A Man of No Importance
Stephen Flaherty and Lynn Ahrens
Salisbury Playhouse Productions
From Hamlet to Noises Off,’the play-within-a-play has provided rich material for dramatists over the years.
So when we’re sitting in our plush, roomy seats in Salisbury Playhouse contemplating the shabby church hall with its faded curtains, worn parquet flooring and strictly functional metal chairs, we’re in familiar territory, the watchful crucifix on the wall already suggesting plot lines and setting its own boundaries to the action.
For this is am dram country where, along with unreliable electrics and unconvincing scenery, emotions run high and perceived slights can set the foundation for major dramatic consequences.
The play, adapted from the 1994 film starring Albert Finney, was first produced at the Lincoln Theater Center, New York, in 2002. It’s set in 1960s Dublin and involves the members of the St Imelda Dramatic Society.
It should be the first rehearsal of their annual performance by the director’s favourite playwright, Oscar Wilde, The Importance of Being Ernest, only this time Alfie (Mark Meadows), a bus conductor in the daytime whose passengers always seem to consist, rather strangely, of St Imelda’s players, decides to make a change. Still Wilde, but Salome.
Half the length of Importance but more intensely theatrical while at the same time carrying certain hazards, lines with phrases like, "he has taken my virginity" and the problem of those seven veils. Lovely Susannah van den Berg’s dispatching of said veils is a real rib tickling highlight of the show and, although admirably restrained, not what you expect to see in a church hall on a Friday night, perhaps, after you’ve just been to Confession.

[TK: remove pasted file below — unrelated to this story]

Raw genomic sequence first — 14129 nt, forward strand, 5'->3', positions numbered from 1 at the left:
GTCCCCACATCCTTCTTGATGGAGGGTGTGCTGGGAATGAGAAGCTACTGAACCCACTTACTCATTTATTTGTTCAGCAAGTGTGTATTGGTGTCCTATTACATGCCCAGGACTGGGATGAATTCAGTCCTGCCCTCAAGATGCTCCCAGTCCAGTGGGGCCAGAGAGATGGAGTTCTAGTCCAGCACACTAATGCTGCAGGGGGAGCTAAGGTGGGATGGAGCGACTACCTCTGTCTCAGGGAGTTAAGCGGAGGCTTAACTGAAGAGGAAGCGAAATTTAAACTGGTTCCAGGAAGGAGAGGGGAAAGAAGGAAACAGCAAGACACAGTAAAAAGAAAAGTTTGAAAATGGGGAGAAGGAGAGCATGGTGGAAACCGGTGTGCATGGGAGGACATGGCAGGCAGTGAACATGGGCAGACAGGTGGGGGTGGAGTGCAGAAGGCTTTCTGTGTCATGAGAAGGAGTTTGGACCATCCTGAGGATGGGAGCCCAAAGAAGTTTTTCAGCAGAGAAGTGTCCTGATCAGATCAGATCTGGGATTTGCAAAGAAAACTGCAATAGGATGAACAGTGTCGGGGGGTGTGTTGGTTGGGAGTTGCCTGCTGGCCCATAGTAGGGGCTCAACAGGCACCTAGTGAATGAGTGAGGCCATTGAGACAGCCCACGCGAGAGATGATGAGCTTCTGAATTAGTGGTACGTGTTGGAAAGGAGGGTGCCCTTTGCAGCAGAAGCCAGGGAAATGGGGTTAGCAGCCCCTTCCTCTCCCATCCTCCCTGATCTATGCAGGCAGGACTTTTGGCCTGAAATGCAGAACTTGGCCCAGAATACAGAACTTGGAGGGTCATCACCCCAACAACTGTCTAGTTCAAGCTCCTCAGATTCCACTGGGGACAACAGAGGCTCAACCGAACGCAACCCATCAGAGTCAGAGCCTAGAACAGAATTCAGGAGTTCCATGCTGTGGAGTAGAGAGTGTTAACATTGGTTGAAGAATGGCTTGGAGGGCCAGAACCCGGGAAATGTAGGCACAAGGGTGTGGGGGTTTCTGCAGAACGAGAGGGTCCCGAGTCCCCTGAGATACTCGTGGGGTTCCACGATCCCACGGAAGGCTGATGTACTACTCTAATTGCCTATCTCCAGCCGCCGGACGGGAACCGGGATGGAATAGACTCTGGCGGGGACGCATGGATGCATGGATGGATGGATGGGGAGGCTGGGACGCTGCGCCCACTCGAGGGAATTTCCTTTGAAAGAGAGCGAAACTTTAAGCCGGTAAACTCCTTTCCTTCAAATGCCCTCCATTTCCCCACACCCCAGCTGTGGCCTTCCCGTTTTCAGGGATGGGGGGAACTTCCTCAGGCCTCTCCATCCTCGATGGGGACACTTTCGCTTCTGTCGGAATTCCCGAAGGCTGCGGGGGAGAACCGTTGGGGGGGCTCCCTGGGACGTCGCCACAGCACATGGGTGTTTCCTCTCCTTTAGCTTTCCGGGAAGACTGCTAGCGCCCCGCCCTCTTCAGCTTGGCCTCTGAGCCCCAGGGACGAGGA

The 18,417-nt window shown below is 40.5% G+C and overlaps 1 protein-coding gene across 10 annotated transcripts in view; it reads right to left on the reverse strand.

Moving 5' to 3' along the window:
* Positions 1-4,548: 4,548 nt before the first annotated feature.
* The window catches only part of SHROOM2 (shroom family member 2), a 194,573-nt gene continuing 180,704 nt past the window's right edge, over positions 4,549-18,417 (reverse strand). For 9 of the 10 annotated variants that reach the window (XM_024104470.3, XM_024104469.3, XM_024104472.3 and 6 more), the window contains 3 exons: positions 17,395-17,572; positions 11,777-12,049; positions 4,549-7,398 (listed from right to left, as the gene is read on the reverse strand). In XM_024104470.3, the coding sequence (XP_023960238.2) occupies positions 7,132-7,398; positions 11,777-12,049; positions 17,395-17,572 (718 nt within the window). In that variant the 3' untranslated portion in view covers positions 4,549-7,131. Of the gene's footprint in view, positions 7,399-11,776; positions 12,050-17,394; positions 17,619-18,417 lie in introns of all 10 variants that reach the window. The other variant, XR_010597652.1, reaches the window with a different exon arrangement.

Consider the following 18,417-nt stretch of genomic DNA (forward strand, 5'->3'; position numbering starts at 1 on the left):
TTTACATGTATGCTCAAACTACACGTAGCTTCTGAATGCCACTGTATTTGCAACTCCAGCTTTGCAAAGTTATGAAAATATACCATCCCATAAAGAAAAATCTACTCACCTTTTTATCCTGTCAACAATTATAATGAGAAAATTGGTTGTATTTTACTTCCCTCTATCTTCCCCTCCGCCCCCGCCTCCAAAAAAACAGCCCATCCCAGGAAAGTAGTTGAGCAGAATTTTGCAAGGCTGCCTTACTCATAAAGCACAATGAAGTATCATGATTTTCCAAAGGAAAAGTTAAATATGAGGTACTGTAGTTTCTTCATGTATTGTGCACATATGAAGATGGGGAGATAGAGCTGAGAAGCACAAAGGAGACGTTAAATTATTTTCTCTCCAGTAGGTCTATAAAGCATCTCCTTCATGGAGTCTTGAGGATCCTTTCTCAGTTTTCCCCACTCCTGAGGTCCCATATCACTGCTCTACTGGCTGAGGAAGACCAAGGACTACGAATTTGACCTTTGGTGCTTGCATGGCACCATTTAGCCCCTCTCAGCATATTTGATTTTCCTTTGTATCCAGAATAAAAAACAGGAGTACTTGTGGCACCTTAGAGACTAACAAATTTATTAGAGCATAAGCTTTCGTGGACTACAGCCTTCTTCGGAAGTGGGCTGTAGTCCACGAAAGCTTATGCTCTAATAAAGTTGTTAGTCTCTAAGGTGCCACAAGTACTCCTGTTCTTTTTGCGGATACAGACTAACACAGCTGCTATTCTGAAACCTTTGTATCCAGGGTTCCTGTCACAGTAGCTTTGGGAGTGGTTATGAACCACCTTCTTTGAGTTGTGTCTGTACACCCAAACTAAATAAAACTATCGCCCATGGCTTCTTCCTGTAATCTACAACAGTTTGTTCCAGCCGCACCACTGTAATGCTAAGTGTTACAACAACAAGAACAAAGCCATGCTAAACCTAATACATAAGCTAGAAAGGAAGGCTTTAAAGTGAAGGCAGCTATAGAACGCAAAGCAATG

Love is a central theme of course. And if there has to be a star of the production it’s surely Alfie’s long-suffering sister Lily (Angela Bain), whose self-sacrificing and unconditional love for her brother is so tenderly, and at times fiercely, portrayed. Then there’s the beautiful, lonely Adele (Laura Pitt-Pulford), like Alfie, hiding a shameful secret and demanding our compassion.
References to Wilde abound, from the poignant quotation from The Ballad of Reading Gaol to the actual appearance of Alfie’s idol with floppy black hat, cape and essential green carnation. There’s even an oblique reference to Wilde in the play’s title from his A Woman of No Importance, while it’s almost impossible not to associate the sensitive and gentle young Robbie (Fra Fee) with Bosie.
Puzzle is, how did director Gareth Machin manage to assemble a collection of such consummate and wide-ranging talent? Each of the twelve actors is also a dancer and a singer and each plays an instrument. There’s a piano, a flute, a guitar, a double bass and a violin, to supply twenty-three musical numbers, ranging through gentle Irish folk tunes and ballads to sixties rock 'n' roll, each one enhancing the action and making a major contribution to this truly joyous and life-enhancing production.
And if the Dublin accents just, very occasionally, fail marginally to convince, with so much else to enthuse about we can surely forgive them that.
Reviewer: Anne Hill